Donald Trump’s Impact on Housing Happened Immediately After Being Sworn in as President
*Disclaimer: I did not support Donald Trump for President, nor did I vote for him. I did not vote for Hilary Clinton either.
Just about an hour or so after Donald Trump was sworn in as President of the United States, Trump suspended cuts to FHA mortgage insurance premiums, creating a whirlwind of controversy.
Here’s a quick rundown of the timeline so far:
- Shortly before President Obama left office, his Administration passed an order that would have cut FHA insurance premiums by 0.25%
- The rate cut was to take effect January 27, 2017 – after Trump would take office
- On average, that rate cut would have saved new FHA borrowers approximately $40/month (around $480/yr)
- For a lot of potential buyers who were just “missing the cut” of being approved for a home loan, this likely would have helped get them approved as their payments would be less as a result of the 0.25% rate cut
- Trump is sworn in as President
- About an hour later, Trump’s Administration halted the rate cut, citing that they wanted to review the rate cut before allowing it to go into effect
- Critics of Donald Trump went on to accuse Trump of hurting the housing market, costing home buyers money, and even costing many home buyers the opportunity to buy a home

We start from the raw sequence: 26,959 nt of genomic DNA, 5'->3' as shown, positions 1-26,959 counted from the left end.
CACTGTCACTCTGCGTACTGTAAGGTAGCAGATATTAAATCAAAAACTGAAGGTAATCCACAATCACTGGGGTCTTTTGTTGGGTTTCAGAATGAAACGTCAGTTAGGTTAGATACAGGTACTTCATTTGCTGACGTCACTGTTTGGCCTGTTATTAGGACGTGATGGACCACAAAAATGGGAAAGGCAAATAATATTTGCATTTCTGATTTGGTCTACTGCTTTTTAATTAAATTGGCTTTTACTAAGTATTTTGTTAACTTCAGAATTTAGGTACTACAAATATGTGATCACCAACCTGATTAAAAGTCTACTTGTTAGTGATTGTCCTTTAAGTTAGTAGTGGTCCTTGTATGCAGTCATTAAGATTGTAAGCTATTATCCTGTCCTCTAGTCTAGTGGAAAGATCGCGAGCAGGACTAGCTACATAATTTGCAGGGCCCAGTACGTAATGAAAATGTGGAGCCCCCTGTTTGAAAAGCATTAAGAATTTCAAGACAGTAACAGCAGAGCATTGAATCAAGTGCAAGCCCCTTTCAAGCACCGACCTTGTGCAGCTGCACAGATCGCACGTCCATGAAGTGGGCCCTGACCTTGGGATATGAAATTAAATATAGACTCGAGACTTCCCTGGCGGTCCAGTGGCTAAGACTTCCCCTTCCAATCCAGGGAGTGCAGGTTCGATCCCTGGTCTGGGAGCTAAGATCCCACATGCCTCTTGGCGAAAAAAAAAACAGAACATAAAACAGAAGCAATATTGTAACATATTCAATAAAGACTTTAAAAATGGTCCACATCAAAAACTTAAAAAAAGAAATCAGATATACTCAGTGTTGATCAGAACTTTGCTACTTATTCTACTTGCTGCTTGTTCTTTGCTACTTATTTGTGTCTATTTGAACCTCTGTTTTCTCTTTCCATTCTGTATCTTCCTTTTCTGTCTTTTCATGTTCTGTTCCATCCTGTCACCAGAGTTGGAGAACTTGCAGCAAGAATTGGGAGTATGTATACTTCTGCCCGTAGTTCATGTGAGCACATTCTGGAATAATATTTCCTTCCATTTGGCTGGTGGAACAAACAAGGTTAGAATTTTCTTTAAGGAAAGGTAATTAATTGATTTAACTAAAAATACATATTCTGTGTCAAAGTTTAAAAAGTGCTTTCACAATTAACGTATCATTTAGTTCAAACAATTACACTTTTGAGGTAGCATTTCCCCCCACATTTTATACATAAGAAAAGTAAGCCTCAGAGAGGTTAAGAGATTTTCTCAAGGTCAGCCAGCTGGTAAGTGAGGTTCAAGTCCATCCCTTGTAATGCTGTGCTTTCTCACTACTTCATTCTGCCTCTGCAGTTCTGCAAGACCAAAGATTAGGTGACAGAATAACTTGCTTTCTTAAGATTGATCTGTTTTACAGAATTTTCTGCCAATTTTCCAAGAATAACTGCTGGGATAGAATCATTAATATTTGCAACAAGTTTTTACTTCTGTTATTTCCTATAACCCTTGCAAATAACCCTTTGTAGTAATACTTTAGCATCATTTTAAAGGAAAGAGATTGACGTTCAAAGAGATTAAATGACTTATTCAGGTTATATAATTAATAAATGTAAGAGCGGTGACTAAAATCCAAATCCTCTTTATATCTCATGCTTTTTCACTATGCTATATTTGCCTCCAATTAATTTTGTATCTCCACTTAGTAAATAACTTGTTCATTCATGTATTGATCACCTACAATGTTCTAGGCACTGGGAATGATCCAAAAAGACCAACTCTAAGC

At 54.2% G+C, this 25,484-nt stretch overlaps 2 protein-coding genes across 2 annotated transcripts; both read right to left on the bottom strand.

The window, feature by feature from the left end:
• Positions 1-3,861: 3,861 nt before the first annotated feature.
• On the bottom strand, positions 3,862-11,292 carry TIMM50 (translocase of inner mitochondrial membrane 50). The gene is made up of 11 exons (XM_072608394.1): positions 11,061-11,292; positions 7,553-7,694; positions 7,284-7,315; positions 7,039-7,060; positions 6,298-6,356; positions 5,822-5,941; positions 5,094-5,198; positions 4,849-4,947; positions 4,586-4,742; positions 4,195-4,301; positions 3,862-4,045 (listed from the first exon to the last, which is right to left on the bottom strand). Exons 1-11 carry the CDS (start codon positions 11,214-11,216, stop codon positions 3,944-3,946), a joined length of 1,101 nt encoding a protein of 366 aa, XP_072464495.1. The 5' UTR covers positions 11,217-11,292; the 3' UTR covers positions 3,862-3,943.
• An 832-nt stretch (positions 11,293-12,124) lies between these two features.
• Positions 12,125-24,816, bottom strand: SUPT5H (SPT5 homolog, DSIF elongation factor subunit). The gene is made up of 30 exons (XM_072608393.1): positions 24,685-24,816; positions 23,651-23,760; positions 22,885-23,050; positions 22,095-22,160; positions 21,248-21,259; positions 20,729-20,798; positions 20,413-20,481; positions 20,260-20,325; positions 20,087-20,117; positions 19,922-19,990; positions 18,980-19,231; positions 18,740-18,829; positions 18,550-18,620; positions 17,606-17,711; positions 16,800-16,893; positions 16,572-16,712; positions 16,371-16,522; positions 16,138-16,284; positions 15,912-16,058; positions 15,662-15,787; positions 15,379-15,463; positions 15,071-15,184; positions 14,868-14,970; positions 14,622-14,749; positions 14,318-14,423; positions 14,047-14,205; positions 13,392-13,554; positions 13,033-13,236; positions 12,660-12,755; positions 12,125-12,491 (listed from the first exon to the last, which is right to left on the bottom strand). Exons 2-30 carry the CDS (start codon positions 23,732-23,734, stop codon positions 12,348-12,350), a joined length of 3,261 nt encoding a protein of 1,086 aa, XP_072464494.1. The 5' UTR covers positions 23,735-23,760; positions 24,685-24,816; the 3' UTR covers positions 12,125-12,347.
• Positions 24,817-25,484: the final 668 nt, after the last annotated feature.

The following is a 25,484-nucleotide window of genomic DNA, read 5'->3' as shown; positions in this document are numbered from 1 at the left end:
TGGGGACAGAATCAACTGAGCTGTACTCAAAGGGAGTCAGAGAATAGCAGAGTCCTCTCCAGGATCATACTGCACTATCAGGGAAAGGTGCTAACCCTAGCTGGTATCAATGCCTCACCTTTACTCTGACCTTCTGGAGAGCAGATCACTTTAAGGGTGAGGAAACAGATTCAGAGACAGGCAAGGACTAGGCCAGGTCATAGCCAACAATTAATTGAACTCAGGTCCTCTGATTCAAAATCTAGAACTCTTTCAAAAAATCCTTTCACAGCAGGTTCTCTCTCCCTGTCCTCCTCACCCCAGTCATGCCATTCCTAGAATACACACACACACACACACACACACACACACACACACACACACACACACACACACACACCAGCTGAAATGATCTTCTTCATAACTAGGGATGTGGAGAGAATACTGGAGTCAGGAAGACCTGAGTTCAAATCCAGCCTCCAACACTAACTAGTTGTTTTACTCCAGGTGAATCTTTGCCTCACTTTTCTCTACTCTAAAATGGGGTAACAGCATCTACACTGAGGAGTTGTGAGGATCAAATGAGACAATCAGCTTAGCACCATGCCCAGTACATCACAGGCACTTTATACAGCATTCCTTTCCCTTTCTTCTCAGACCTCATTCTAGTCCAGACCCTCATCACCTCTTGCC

Is the Sky Falling?
Somewhat understandably, I saw an enormous amount of people complaining that Trump had just ruined the housing market. But I also saw a lot of people reporting this, even news media and people in the housing industry as “Trump just raised rates on FHA mortgage insurance premiums.
He didn’t raise anything. He simply pressed the “pause” button on Obama’s rate-cut plan so his Administration could review it and decide whether or not to put it into effect later, change it up a little, or scrap it altogether.
Should Trump Have Done This?
The obvious and big question is, “Was this the right thing? Should Trump have halted this rate cut?”
And even as someone who doesn’t approve of most of what Trump does or says (especially in the manner in which they’re done or said), my personal opinion is that this is actually a good sign that he handled this this way.
Trump knew that if he allowed this plan for cutting mortgage insurance premiums by 0.25%, and then it backfired and caused a minor or major collapse in the housing market, HE would be blamed for it, even though it was the Obama Administration that passed it and came up with it.
So, Trump has stood his ground, doing what he believes is best, and if he wants to cut rates down the road, he can. At that point, yes, he’ll likely take all the credit. I mean, it is Trump. He’s not going to let anyone else get credit when it’s due, but still… I can’t fault him for sticking to what he thinks is right.
For a man who often acts with little patience, this was an example of caution and patience, and he did it within an hour or so of being President.
To me, that was a good start. And only time will tell if this will really negatively affect the housing market.
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– Dan Hamilton
Dan Hamilton is a top-producing full-time Realtor in the Columbus and Central Ohio area, well-known for his focus on client care and his use of video and technology in his real estate services. Dan works for Keller Williams Capital Partners Realty | Cbus Homes.